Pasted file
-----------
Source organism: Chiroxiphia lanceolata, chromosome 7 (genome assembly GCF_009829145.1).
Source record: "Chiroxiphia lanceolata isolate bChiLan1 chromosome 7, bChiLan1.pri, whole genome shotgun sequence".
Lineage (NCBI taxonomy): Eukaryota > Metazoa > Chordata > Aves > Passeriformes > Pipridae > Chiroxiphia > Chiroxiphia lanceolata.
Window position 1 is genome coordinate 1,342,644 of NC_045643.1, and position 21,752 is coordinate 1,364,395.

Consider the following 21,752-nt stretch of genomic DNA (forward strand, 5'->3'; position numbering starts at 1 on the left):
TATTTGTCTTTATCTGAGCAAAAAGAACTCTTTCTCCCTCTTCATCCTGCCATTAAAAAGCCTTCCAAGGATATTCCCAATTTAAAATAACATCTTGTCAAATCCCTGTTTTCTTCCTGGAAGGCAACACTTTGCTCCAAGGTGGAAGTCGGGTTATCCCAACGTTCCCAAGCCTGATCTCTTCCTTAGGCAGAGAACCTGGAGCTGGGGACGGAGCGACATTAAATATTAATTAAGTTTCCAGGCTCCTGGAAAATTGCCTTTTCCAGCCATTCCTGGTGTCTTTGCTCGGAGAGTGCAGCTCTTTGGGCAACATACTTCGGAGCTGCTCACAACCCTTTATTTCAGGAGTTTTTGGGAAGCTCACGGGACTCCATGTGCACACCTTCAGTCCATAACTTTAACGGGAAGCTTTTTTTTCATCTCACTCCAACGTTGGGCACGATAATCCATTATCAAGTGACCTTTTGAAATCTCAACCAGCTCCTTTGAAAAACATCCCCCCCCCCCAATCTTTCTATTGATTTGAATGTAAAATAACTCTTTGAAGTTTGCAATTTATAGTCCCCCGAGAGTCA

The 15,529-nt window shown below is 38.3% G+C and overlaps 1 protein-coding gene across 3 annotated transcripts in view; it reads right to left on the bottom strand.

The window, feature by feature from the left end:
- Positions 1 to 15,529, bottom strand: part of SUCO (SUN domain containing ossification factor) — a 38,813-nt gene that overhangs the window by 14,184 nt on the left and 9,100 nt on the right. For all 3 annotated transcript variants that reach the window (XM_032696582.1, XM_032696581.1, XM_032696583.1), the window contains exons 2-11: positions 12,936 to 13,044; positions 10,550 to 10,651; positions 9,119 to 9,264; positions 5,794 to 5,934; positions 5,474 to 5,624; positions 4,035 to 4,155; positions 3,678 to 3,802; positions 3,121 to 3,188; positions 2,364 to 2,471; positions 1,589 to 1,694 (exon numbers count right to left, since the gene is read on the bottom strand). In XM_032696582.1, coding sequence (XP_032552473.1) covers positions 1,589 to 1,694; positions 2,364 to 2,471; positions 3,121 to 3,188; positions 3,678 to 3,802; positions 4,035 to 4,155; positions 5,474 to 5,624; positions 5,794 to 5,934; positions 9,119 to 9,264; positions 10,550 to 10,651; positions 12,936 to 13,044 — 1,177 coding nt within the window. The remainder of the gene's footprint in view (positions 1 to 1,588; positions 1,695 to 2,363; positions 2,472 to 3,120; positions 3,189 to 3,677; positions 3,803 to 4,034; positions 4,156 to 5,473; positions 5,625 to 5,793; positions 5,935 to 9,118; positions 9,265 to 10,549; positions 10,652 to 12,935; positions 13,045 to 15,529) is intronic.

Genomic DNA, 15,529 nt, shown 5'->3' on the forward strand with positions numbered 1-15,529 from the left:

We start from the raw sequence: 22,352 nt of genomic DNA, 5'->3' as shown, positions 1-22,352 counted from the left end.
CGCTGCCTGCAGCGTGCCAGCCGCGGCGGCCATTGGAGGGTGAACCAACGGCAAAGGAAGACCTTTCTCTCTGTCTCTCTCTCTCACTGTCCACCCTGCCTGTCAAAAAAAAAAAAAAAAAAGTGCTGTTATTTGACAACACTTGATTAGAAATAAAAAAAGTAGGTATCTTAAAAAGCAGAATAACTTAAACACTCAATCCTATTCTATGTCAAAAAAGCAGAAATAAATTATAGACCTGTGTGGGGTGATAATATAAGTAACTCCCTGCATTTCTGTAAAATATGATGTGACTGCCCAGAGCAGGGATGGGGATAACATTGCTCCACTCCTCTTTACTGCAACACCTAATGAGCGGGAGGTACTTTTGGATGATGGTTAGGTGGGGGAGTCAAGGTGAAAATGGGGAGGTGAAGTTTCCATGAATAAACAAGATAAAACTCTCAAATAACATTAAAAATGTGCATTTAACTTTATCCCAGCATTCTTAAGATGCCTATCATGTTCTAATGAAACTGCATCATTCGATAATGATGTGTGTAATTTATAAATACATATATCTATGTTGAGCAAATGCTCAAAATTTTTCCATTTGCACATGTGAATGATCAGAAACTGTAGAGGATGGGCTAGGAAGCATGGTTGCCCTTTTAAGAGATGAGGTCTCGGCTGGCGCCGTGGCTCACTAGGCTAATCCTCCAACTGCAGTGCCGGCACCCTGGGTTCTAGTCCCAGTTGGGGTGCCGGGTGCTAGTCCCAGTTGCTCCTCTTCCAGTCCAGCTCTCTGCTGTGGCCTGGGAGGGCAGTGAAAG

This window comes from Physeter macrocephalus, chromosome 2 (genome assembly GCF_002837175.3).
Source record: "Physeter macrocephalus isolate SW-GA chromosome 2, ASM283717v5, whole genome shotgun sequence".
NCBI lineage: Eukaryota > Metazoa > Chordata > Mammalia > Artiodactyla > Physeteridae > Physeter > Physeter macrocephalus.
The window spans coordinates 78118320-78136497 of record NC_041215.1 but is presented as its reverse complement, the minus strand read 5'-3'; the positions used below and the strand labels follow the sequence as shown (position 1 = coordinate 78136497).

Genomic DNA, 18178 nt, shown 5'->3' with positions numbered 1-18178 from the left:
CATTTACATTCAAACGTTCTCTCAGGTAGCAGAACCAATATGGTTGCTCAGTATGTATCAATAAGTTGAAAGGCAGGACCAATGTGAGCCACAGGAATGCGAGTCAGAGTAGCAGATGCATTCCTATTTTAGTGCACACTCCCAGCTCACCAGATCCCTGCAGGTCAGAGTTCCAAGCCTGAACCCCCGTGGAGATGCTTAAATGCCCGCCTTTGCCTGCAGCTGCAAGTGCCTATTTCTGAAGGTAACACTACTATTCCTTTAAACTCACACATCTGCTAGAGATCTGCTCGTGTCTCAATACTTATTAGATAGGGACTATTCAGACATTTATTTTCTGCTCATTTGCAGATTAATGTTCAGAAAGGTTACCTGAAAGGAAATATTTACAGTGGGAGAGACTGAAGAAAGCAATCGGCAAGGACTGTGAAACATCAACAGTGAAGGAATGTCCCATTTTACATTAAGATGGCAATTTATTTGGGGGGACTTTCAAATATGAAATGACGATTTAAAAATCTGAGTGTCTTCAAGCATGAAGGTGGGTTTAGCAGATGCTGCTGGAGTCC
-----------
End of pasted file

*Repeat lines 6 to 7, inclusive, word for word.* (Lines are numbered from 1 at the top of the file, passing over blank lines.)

TATTTGTCTTTATCTGAGCAAAAAGAACTCTTTCTCCCTCTTCATCCTGCCATTAAAAAGCCTTCCAAGGATATTCCCAATTTAAAATAACATCTTGTCAAATCCCTGTTTTCTTCCTGGAAGGCAACACTTTGCTCCAAGGTGGAAGTCGGGTTATCCCAACGTTCCCAAGCCTGATCTCTTCCTTAGGCAGAGAACCTGGAGCTGGGGACGGAGCGACATTAAATATTAATTAAGTTTCCAGGCTCCTGGAAAATTGCCTTTTCCAGCCATTCCTGGTGTCTTTGCTCGGAGAGTGCAGCTCTTTGGGCAACATACTTCGGAGCTGCTCACAACCCTTTATTTCAGGAGTTTTTGGGAAGCTCACGGGACTCCATGTGCACACCTTCAGTCCATAACTTTAACGGGAAGCTTTTTTTTCATCTCACTCCAACGTTGGGCACGATAATCCATTATCAAGTGACCTTTTGAAATCTCAACCAGCTCCTTTGAAAAACATCCCCCCCCCCCAATCTTTCTATTGATTTGAATGTAAAATAACTCTTTGAAGTTTGCAATTTATAGTCCCCCGAGAGTCA

The 15,529-nt window shown below is 38.3% G+C and overlaps 1 protein-coding gene across 3 annotated transcripts in view; it reads right to left on the bottom strand.